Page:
Montreal Canadiens-Washington Capitals: Block Party Provides Habs Stunning Win
Montreal 2 Washington 1 (Verizon Center)
"Once more unto the breach, dear friends, once more. Our revels now are ended. Cry havoc, and let slip the dogs of war!" —General Chang (assisted by William Shakespeare)
It was one last game to decide the first round playoff series between "David" and "Goliath." As the two teams stepped onto the ice before the first face-off, they were greeted by loudspeakers blaring "Nothing Else Matters" (by Metallica). Indeed.
Every shift would be a battle.
When time expired, it was the visiting team in white that was battered and bruised. But they had withstood the full arsenal of the most potent offense in the NHL, and came out on top.
Brian Gionta managed a full smile despite a split lip, courtesy of a double forearm by Shaone Morrisonn that went uncalled in the third period. Dominic Moore also had a facial wound that was leaking into his playoff facial hair.
"Blood in the beard. Part of the playoff portrait, isn't it?" asked Moore.
This was a very impressive performance and a record-setting series win by a team with heart, all pulling in the same direction. It was the first time that a No. 8 seed beat a No. 1 seed after trailing three games to one.
Jaroslav Halak had an excellent game and will garner most of the headlines, with some justification. But at least half of the credit for the win should go to team defense. They did an excellent job keeping opposition shooters to the perimeter and clearing rebounds. Around Halak, his teammates created Fortress Habs.
“Obviously, Jaro wins us that last game, hands down by himself, but tonight I think we all came together and worked hard together,” said Brian Gionta.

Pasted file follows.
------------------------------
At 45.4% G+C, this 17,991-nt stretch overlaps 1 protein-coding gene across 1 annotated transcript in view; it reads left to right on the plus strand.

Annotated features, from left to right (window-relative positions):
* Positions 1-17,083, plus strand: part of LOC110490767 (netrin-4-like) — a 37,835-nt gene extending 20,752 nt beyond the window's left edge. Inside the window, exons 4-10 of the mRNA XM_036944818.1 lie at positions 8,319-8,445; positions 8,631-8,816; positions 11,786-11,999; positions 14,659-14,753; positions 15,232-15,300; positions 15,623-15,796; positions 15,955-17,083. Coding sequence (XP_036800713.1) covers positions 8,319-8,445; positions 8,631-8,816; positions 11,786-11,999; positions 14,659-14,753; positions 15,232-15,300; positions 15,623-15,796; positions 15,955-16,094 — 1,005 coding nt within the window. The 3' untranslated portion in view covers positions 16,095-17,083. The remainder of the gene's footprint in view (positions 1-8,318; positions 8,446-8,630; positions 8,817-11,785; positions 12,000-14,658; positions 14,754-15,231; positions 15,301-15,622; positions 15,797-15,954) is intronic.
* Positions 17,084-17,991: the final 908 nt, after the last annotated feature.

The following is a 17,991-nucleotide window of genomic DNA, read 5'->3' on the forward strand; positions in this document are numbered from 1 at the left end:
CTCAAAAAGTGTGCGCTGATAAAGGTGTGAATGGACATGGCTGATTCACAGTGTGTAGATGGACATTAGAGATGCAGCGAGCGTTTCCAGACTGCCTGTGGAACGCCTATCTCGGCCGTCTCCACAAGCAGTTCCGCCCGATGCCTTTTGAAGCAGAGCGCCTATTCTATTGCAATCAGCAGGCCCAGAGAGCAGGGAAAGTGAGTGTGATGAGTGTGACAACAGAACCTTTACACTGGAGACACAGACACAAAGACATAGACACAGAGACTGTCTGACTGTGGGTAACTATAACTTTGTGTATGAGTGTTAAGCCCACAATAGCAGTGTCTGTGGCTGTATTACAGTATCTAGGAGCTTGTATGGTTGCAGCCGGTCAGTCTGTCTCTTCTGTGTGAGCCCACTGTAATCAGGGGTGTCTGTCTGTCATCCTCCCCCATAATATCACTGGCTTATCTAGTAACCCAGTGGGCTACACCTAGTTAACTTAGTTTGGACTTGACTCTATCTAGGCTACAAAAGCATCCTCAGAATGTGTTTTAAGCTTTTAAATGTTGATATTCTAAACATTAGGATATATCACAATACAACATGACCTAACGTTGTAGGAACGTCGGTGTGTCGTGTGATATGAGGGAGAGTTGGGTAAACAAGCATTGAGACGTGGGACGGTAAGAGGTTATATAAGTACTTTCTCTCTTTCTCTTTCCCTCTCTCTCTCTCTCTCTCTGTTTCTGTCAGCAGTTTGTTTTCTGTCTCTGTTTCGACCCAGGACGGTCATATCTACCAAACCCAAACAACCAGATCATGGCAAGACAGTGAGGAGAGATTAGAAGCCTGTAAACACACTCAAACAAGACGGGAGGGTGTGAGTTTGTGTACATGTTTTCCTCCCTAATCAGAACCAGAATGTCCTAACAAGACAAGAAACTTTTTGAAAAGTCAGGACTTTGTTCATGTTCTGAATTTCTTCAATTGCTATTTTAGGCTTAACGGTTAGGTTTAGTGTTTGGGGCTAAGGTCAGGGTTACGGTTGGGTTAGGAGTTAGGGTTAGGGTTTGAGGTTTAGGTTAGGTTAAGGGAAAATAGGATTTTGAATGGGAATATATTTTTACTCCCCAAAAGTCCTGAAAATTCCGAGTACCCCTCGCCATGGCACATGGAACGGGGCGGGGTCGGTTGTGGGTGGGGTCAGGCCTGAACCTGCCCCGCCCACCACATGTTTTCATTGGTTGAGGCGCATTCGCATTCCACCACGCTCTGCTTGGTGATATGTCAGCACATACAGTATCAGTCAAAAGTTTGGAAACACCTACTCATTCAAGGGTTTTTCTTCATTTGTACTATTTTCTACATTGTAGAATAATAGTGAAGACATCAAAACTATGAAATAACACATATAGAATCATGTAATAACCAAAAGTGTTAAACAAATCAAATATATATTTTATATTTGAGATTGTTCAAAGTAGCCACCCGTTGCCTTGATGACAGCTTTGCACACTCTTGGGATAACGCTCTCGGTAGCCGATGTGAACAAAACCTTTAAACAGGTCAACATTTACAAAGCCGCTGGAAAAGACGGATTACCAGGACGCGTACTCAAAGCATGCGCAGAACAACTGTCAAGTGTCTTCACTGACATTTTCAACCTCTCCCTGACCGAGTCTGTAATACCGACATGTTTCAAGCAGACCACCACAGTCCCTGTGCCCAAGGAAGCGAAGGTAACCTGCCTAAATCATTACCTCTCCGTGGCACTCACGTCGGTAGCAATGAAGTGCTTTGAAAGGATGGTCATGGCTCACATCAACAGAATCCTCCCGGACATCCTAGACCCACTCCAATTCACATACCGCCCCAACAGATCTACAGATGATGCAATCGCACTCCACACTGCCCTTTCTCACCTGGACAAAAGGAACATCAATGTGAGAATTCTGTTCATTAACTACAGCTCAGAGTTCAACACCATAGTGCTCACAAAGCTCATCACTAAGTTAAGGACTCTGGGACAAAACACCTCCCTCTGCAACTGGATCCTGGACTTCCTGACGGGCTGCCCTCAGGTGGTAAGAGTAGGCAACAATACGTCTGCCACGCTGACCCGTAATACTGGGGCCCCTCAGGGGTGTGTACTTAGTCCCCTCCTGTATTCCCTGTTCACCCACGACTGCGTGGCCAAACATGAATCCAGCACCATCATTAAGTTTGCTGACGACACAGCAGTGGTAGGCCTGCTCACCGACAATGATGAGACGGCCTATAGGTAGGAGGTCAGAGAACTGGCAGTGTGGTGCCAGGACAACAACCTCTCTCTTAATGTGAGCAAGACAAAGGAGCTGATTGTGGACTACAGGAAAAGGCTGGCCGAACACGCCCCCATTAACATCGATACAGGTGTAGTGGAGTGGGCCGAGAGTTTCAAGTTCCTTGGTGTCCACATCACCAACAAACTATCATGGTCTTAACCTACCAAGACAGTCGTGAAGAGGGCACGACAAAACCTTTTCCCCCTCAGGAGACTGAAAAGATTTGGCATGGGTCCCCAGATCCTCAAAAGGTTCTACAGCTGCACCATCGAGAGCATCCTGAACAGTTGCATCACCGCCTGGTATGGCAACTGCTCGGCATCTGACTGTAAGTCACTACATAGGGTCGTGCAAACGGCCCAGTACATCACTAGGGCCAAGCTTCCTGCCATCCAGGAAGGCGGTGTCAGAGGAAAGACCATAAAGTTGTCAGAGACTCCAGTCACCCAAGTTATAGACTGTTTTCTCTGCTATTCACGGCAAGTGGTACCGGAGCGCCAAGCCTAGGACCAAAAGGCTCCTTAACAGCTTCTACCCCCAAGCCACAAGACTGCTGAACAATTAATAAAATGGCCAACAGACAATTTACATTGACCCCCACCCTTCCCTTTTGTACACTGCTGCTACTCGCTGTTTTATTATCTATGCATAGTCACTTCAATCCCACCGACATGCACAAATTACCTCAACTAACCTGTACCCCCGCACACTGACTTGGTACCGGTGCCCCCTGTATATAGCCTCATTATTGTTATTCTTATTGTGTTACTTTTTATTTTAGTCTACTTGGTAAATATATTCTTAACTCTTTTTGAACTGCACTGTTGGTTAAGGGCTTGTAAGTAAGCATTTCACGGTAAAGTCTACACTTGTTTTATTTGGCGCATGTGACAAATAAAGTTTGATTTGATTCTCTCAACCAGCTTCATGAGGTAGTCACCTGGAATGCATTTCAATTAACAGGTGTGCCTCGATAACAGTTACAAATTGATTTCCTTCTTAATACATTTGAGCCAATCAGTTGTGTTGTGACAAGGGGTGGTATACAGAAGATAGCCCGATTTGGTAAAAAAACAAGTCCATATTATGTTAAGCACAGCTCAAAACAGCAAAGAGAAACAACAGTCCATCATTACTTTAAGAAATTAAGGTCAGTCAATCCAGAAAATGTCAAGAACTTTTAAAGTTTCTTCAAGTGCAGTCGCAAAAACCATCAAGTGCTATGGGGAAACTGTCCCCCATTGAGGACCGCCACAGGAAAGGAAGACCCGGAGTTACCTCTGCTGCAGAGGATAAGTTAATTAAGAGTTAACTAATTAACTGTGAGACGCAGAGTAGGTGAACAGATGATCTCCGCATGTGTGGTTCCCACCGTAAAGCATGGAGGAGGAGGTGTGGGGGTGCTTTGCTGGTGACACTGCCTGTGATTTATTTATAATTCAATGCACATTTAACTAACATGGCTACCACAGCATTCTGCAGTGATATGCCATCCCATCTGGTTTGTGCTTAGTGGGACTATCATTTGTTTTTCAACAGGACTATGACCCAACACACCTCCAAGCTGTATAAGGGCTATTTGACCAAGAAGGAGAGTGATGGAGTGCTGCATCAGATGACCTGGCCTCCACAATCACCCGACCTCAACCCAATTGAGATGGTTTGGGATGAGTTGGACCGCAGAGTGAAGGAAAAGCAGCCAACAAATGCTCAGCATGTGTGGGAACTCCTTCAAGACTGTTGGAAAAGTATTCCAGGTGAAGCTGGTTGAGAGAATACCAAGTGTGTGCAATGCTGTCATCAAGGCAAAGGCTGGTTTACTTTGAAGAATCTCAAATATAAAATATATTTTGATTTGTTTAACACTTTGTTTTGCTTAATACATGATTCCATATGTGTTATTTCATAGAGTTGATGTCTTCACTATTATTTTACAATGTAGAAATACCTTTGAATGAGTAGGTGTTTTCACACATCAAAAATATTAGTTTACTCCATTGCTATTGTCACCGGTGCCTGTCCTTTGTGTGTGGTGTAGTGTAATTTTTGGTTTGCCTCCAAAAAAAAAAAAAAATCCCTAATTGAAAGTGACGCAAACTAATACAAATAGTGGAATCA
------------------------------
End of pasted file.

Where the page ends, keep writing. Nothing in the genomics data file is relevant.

Halak was able to see most every shot and made 41 saves. Canadiens' defenders blocked 41 shots.
"If the guys didn't block the shots, I would give up more goals," said Halak.
So let's give kudos to players that should be sharing the spotlight.
Hal Gill, Ryan O'Byrne, and Andrei Markov combined to block 17 shots. O'Byrne played almost 20 minutes and led the team in hits. Markov and Gill logged 25:12 and 23:35 respectively.
Josh Gorges was hammered on almost every shift by forechecking Washington forwards but stood tall and effectively shut down Alex Ovechkin.
Brian Gionta is a true playoff warrior. He played more than 24 minutes, and was on the ice for every critical situation.
Scott Gomez was 50 percent on face-offs and had one assist. Gomez set up the first Canadiens goal with a perfect no-look pass after drawing three defenders his way.
Tom Pyatt delivered 10 quality minutes, blocking more shots than any other forward.
The above-mentioned seven players are members of the Canadiens' superb penalty-killing unit. They only allowed one goal on 33 opportunities to the best power-play in the regular season. The Capitals' 3 percent success rate on the power-play is the lowest for any team with at least 30 opportunities since statistics were kept.
It is a remarkable feat against the league's top-rated power-play and a major reason that the Habs won the series.